In the first part of the course, we will consider ways of reasoning about morality. And we will use these tools to look at two prominent moral problems: animal rights and abortion. One goal will be to become familiar with reasoning about applied problems in moral philosophy. A second goal is to understand rights and what to do when they conflict.
In the second part of the course, we will look at one type of problem that has often been ignored or misunderstood: structural oppression. We will use Iris Marion Young’s Five Faces of Oppression as an explanation of the concept, and then will spend the rest of the semester looking into different forms of oppression. We will discuss class, immigration, and race, looking at how these issues intersect and involve elements of structural oppression. While one of the main goals of this section will be learning the language of structural oppression and learning to use it as a lens through which to see problems in the world, we will also have discussions throughout as to what we ought to do in response.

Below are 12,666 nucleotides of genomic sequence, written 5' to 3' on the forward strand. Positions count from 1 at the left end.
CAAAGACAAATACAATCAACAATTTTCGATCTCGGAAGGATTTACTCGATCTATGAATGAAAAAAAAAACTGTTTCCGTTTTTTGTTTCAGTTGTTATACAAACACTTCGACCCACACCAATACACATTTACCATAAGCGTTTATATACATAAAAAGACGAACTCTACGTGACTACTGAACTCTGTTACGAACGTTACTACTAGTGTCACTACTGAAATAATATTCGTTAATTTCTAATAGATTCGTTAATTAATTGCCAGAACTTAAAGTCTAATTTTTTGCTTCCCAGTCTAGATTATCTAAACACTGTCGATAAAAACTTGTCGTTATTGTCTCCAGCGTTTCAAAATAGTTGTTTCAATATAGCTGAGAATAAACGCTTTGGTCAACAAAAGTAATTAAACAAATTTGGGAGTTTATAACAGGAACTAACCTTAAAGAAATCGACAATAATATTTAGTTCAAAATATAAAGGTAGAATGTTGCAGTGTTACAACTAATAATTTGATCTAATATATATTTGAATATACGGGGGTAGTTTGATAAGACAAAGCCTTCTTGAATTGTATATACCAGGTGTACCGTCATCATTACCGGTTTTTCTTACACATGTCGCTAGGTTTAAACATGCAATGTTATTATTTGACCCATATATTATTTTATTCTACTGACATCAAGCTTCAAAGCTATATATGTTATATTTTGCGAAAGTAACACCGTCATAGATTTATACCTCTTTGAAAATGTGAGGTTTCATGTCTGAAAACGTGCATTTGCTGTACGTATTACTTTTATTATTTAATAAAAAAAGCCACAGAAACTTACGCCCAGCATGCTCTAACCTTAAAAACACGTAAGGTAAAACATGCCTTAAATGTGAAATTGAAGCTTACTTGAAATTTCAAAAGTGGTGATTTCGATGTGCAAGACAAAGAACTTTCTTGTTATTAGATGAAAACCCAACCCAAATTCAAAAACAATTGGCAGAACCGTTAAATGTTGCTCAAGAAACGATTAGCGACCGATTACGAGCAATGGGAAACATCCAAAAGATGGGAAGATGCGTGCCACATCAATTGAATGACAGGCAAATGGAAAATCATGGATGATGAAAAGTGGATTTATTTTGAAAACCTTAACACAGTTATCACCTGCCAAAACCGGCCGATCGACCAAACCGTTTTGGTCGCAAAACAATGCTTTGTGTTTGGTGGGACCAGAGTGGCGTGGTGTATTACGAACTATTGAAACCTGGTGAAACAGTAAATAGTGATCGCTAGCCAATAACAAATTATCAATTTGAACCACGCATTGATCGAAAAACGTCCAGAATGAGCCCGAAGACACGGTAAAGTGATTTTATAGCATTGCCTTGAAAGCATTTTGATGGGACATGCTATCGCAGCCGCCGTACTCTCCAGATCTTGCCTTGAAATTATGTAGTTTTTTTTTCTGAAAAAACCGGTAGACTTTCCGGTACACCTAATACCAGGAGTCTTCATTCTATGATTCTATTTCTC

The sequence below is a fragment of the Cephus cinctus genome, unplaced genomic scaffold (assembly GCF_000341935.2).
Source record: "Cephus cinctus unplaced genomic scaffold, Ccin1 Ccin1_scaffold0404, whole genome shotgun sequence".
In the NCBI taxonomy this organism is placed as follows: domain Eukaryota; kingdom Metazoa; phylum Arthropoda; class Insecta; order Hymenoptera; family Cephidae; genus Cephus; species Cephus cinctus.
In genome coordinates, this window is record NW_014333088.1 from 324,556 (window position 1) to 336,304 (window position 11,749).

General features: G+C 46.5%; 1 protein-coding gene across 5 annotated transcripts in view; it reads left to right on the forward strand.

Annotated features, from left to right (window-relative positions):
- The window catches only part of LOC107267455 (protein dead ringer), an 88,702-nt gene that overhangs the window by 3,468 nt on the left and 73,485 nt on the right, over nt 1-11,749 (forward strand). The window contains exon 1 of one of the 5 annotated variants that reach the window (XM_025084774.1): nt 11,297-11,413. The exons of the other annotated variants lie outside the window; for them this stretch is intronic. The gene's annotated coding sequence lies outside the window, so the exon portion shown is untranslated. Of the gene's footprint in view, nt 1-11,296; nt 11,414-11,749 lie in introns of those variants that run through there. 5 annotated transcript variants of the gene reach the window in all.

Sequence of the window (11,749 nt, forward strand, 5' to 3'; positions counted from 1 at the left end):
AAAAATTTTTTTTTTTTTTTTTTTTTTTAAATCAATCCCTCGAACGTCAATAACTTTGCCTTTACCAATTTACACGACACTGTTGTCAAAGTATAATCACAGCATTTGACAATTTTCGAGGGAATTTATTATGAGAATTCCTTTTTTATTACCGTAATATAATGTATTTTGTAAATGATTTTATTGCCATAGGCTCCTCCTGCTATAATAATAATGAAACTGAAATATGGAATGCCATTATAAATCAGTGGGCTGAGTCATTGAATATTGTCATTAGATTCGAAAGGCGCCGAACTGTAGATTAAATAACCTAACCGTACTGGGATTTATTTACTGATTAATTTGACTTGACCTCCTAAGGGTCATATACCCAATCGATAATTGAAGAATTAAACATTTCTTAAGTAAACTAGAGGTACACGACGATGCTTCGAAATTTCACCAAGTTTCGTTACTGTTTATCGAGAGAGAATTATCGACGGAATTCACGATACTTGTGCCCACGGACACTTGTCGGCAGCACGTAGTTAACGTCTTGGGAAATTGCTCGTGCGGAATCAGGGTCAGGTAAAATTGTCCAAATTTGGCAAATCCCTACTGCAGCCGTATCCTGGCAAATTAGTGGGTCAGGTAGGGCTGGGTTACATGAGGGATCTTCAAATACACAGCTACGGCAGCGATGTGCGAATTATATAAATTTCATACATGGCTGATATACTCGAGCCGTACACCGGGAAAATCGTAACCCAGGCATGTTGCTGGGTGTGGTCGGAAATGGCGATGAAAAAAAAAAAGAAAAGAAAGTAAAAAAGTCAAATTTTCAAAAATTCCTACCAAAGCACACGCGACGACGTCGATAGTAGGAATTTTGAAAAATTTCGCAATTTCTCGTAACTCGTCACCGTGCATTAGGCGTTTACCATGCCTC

You will leave this course with a better handle on 1) how to reason about moral problems; 2) the nature of rights, how rights are generated, what rights mean, and what to do when rights conflict; and 3) what exactly structural oppression is and how to figure out what obligations we have to remedy or prevent it from occurring.